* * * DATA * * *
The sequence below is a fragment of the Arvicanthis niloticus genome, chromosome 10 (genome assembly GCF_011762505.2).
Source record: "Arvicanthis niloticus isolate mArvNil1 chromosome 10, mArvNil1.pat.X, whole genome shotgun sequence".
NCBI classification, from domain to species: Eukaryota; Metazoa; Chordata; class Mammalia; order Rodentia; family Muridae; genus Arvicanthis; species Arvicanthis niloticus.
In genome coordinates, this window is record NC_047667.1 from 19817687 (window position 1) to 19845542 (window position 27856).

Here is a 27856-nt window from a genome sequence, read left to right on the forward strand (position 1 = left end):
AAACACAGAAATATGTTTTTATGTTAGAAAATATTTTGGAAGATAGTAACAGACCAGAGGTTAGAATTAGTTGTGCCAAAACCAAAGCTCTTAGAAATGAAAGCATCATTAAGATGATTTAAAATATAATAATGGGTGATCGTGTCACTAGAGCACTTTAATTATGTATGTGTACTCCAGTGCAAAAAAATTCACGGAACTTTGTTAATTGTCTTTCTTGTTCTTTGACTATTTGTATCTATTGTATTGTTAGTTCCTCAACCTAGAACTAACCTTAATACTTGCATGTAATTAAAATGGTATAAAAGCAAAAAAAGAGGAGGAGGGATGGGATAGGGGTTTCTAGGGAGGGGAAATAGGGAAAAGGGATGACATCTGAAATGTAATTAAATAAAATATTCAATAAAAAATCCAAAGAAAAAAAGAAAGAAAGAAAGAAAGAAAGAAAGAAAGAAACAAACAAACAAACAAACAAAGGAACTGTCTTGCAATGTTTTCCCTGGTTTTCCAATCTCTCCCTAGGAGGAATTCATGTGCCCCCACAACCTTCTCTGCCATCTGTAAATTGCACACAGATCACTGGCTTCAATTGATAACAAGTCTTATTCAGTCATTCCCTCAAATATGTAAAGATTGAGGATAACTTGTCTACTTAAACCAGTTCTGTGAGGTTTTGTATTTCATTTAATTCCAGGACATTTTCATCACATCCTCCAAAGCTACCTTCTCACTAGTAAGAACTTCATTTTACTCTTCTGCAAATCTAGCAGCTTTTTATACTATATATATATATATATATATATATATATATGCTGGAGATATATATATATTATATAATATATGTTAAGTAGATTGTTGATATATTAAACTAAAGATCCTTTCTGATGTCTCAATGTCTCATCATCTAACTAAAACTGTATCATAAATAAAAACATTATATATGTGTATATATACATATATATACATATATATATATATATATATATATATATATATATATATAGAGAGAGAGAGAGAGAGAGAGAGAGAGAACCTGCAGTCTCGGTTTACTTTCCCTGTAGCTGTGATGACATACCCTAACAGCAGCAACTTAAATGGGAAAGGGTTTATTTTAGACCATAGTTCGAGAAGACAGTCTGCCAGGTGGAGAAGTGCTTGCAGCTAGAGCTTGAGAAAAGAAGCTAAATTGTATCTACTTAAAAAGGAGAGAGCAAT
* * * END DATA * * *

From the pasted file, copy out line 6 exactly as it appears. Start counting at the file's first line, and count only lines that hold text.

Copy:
AAACACAGAAATATGTTTTTATGTTAGAAAATATTTTGGAAGATAGTAACAGACCAGAGGTTAGAATTAGTTGTGCCAAAACCAAAGCTCTTAGAAATGAAAGCATCATTAAGATGATTTAAAATATAATAATGGGTGATCGTGTCACTAGAGCACTTTAATTATGTATGTGTACTCCAGTGCAAAAAAATTCACGGAACTTTGTTAATTGTCTTTCTTGTTCTTTGACTATTTGTATCTATTGTATTGTTAGTTCCTCAACCTAGAACTAACCTTAATACTTGCATGTAATTAAAATGGTATAAAAGCAAAAAAAGAGGAGGAGGGATGGGATAGGGGTTTCTAGGGAGGGGAAATAGGGAAAAGGGATGACATCTGAAATGTAATTAAATAAAATATTCAATAAAAAATCCAAAGAAAAAAAGAAAGAAAGAAAGAAAGAAAGAAAGAAAGAAACAAACAAACAAACAAACAAAGGAACTGTCTTGCAATGTTTTCCCTGGTTTTCCAATCTCTCCCTAGGAGGAATTCATGTGCCCCCACAACCTTCTCTGCCATCTGTAAATTGCACACAGATCACTGGCTTCAATTGATAACAAGTCTTATTCAGTCATTCCCTCAAATATGTAAAGATTGAGGATAACTTGTCTACTTAAACCAGTTCTGTGAGGTTTTGTATTTCATTTAATTCCAGGACATTTTCATCACATCCTCCAAAGCTACCTTCTCACTAGTAAGAACTTCATTTTACTCTTCTGCAAATCTAGCAGCTTTTTATACTATATATATATATATATATATATATATATATGCTGGAGATATATATATATTATATAATATATGTTAAGTAGATTGTTGATATATTAAACTAAAGATCCTTTCTGATGTCTCAATGTCTCATCATCTAACTAAAACTGTATCATAAATAAAAACATTATATATGTGTATATATACATATATATACATATATATATATATATATATATATATATATATATATATAGAGAGAGAGAGAGAGAGAGAGAGAGAGAACCTGCAGTCTCGGTTTACTTTCCCTGTAGCTGTGATGACATACCCTAACAGCAGCAACTTAAATGGGAAAGGGTTTATTTTAGACCATAGTTCGAGAAGACAGTCTGCCAGGTGGAGAAGTGCTTGCAGCTAGAGCTTGAGAAAAGAAGCTAAATTGTATCTACTTAAAAAGGAGAGAGCAAT